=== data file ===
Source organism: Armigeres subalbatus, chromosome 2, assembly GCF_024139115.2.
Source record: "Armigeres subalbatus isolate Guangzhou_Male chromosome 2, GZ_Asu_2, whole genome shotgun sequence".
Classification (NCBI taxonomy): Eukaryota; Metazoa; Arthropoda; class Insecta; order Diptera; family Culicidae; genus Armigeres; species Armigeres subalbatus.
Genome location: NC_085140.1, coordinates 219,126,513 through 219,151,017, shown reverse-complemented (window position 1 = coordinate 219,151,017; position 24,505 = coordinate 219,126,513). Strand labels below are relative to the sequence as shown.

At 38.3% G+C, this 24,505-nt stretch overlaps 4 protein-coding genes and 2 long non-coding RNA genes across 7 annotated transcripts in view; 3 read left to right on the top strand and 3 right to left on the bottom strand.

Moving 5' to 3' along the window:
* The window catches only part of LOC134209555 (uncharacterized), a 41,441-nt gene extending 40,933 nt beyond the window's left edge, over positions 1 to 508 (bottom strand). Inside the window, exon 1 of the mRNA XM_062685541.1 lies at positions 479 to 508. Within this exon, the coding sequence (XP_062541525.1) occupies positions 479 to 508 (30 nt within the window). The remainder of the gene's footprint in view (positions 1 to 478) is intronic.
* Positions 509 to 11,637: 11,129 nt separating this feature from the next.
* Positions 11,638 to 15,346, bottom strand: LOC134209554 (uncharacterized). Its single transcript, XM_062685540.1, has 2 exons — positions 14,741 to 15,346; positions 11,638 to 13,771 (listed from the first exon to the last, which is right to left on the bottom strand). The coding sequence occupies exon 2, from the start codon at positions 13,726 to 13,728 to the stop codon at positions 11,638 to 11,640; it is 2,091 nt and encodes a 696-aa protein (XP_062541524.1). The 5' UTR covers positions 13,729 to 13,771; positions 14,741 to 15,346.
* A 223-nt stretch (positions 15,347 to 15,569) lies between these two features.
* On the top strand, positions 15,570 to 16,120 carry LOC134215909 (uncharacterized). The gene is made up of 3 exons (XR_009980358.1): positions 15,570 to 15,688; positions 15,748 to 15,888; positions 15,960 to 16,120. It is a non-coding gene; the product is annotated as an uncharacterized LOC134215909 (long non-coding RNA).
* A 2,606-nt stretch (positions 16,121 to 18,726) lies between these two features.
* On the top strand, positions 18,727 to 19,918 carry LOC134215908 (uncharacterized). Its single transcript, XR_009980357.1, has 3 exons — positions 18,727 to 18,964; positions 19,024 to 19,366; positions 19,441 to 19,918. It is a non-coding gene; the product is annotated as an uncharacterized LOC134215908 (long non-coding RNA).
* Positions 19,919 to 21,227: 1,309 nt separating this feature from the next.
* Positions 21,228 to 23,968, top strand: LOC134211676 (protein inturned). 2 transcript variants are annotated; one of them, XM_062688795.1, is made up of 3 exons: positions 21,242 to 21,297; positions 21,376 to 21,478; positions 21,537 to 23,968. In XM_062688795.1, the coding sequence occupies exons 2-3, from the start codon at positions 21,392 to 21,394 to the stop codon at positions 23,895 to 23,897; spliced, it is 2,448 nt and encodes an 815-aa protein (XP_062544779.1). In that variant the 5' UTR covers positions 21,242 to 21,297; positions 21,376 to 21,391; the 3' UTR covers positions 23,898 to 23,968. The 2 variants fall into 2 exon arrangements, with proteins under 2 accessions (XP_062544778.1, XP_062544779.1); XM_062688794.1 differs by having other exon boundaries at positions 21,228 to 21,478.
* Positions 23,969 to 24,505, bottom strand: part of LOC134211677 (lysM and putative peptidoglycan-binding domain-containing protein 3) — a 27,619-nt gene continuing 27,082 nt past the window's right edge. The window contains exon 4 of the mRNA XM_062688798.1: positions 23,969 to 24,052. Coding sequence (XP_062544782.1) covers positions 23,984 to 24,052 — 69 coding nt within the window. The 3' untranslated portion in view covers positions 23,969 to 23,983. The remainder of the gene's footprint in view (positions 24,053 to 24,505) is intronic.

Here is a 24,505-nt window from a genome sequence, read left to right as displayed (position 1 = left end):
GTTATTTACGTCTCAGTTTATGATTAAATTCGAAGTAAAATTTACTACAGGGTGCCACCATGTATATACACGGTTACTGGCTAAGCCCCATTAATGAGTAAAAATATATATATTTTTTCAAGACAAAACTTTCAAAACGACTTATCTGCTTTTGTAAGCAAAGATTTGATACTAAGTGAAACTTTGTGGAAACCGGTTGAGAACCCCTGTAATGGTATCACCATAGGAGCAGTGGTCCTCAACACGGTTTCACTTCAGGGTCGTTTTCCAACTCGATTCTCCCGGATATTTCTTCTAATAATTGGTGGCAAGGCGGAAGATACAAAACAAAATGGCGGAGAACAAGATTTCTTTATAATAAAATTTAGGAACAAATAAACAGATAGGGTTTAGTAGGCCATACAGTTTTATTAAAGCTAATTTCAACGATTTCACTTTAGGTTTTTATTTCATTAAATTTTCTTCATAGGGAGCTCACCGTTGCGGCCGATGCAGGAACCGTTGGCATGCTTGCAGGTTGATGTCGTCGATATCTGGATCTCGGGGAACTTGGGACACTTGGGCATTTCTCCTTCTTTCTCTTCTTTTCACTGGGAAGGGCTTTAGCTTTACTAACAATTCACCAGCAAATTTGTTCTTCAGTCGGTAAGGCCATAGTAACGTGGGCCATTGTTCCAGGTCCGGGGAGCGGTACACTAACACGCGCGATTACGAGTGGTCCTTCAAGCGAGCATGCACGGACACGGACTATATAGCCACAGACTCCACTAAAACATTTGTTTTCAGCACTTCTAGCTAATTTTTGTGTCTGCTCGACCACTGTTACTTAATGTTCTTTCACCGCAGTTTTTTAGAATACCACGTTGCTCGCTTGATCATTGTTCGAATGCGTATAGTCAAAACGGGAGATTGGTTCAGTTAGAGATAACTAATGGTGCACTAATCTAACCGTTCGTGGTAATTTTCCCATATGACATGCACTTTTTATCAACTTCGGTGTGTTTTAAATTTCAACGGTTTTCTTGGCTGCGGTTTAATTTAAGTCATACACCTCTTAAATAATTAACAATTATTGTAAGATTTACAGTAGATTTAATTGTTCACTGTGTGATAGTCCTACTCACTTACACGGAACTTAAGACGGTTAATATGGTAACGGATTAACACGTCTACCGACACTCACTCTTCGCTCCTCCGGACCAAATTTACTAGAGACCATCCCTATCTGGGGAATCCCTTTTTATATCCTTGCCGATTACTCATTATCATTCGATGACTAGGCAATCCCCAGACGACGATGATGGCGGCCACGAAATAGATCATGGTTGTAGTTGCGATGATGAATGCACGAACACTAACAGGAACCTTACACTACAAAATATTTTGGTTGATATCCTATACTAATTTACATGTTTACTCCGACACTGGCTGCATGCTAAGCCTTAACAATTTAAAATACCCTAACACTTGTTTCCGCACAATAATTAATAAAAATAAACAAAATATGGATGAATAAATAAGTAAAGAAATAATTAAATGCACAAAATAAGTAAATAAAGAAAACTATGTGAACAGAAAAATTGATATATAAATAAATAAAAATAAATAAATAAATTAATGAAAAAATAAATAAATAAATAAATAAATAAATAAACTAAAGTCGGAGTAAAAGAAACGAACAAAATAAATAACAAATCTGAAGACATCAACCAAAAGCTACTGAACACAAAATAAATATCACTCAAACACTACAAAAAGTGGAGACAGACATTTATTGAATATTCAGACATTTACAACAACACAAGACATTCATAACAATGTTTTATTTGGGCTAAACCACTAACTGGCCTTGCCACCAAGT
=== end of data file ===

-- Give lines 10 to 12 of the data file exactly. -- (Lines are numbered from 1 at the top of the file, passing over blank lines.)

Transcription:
* A 223-nt stretch (positions 15,347 to 15,569) lies between these two features.
* On the top strand, positions 15,570 to 16,120 carry LOC134215909 (uncharacterized). The gene is made up of 3 exons (XR_009980358.1): positions 15,570 to 15,688; positions 15,748 to 15,888; positions 15,960 to 16,120. It is a non-coding gene; the product is annotated as an uncharacterized LOC134215909 (long non-coding RNA).
* A 2,606-nt stretch (positions 16,121 to 18,726) lies between these two features.